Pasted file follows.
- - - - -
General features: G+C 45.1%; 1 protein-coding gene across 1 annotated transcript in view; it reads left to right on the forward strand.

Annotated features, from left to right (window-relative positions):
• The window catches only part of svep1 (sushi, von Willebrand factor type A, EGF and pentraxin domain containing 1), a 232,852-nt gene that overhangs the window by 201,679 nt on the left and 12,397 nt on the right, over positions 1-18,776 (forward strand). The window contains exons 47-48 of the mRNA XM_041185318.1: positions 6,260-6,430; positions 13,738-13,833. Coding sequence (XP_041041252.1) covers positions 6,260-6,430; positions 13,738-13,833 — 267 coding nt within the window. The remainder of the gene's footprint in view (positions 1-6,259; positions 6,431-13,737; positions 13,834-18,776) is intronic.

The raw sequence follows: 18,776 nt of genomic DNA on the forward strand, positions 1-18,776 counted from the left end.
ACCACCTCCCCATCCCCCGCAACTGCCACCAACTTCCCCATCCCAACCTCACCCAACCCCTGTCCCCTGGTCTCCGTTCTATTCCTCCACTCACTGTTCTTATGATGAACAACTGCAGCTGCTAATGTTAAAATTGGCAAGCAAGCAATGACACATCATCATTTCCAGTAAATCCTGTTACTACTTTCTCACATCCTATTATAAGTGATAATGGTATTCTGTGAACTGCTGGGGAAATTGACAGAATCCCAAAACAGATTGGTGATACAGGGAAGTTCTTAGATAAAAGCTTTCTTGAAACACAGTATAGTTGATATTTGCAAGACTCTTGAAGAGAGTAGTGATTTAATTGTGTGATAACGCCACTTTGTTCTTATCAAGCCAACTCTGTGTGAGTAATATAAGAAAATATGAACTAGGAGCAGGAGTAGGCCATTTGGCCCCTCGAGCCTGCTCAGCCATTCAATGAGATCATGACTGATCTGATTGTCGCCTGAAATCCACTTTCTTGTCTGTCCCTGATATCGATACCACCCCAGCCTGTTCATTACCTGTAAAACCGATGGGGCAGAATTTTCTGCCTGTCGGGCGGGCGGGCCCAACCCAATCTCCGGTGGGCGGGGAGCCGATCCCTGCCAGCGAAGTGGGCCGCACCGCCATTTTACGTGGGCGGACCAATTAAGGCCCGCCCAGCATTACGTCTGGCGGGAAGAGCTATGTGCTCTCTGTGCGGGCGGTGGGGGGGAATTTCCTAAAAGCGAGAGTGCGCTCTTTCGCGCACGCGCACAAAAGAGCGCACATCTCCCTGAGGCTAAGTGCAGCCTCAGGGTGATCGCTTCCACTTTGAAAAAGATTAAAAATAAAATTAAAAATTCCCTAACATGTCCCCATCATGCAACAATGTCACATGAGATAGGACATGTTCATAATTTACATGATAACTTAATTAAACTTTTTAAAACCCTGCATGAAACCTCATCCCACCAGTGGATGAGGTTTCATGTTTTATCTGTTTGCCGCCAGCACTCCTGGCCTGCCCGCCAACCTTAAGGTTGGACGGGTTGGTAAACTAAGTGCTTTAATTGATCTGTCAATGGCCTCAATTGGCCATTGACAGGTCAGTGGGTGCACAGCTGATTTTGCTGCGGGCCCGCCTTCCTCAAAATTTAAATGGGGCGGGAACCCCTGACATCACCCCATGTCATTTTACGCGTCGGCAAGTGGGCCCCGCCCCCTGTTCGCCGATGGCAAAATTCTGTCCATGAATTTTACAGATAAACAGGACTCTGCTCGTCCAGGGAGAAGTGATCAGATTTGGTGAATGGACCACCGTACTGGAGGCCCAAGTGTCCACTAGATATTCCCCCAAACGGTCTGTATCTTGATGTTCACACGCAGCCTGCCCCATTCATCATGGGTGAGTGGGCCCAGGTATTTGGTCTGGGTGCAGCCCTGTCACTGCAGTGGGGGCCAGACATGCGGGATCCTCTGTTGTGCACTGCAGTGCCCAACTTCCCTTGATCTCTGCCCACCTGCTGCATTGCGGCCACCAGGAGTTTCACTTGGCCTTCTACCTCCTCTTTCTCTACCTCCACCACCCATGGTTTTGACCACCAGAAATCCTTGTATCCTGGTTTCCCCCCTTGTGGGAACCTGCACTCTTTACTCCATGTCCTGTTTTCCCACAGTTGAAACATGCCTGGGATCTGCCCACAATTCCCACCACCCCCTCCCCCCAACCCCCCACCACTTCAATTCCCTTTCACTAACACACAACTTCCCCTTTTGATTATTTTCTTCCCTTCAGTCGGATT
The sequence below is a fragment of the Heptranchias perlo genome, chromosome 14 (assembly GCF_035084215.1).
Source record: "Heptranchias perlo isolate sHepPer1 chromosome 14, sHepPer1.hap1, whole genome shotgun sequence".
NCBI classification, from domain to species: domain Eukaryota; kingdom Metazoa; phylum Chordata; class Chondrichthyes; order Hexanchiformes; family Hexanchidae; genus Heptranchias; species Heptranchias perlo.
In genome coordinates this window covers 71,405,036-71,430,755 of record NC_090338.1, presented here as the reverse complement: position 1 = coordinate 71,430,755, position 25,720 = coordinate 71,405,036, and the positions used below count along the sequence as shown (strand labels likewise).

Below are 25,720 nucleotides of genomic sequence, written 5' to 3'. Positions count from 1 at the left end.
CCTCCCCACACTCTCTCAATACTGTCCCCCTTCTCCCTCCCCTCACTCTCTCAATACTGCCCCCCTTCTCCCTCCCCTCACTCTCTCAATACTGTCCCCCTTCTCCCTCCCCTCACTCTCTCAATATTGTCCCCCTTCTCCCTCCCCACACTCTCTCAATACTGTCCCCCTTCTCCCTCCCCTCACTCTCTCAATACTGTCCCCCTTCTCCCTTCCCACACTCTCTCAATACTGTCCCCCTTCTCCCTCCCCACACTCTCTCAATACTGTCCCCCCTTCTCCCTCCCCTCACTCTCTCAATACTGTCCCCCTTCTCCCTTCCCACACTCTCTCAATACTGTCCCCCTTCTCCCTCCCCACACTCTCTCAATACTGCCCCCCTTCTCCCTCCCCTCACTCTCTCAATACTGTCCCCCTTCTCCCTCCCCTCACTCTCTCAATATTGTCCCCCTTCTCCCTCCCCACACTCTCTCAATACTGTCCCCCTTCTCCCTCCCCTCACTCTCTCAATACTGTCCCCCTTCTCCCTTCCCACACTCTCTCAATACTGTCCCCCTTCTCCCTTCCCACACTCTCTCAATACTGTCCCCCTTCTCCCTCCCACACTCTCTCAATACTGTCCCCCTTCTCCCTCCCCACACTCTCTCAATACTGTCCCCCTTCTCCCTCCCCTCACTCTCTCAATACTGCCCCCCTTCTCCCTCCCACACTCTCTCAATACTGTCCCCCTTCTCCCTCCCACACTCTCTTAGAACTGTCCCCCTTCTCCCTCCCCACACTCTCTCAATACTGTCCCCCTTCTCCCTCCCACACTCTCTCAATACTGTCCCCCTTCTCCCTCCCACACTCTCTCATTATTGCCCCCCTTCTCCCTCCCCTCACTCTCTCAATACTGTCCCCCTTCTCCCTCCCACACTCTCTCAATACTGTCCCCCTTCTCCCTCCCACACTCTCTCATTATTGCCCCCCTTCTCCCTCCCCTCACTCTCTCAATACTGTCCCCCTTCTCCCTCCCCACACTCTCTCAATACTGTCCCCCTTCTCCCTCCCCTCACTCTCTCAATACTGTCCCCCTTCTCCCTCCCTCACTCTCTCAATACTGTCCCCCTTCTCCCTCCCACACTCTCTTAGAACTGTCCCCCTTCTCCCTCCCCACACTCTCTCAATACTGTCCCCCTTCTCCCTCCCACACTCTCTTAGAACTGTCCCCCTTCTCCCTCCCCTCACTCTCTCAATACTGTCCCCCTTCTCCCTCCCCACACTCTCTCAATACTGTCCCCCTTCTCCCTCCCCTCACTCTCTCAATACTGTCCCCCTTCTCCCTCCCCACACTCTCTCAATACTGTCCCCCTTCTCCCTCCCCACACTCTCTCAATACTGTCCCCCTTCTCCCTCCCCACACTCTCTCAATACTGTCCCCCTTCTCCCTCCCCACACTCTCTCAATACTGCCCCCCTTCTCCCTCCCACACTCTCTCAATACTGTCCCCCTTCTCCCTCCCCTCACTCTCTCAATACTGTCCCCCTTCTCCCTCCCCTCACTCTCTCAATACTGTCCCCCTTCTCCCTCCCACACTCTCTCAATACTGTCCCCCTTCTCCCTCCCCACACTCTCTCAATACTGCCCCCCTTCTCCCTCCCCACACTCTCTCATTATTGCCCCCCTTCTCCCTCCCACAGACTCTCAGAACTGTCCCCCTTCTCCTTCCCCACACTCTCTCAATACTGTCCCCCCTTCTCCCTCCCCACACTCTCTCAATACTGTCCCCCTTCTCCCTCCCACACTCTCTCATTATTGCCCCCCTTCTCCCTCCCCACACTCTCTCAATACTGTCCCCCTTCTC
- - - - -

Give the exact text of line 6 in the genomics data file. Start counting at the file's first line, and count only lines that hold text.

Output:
The sequence below is a fragment of the Heptranchias perlo genome, chromosome 14 (assembly GCF_035084215.1).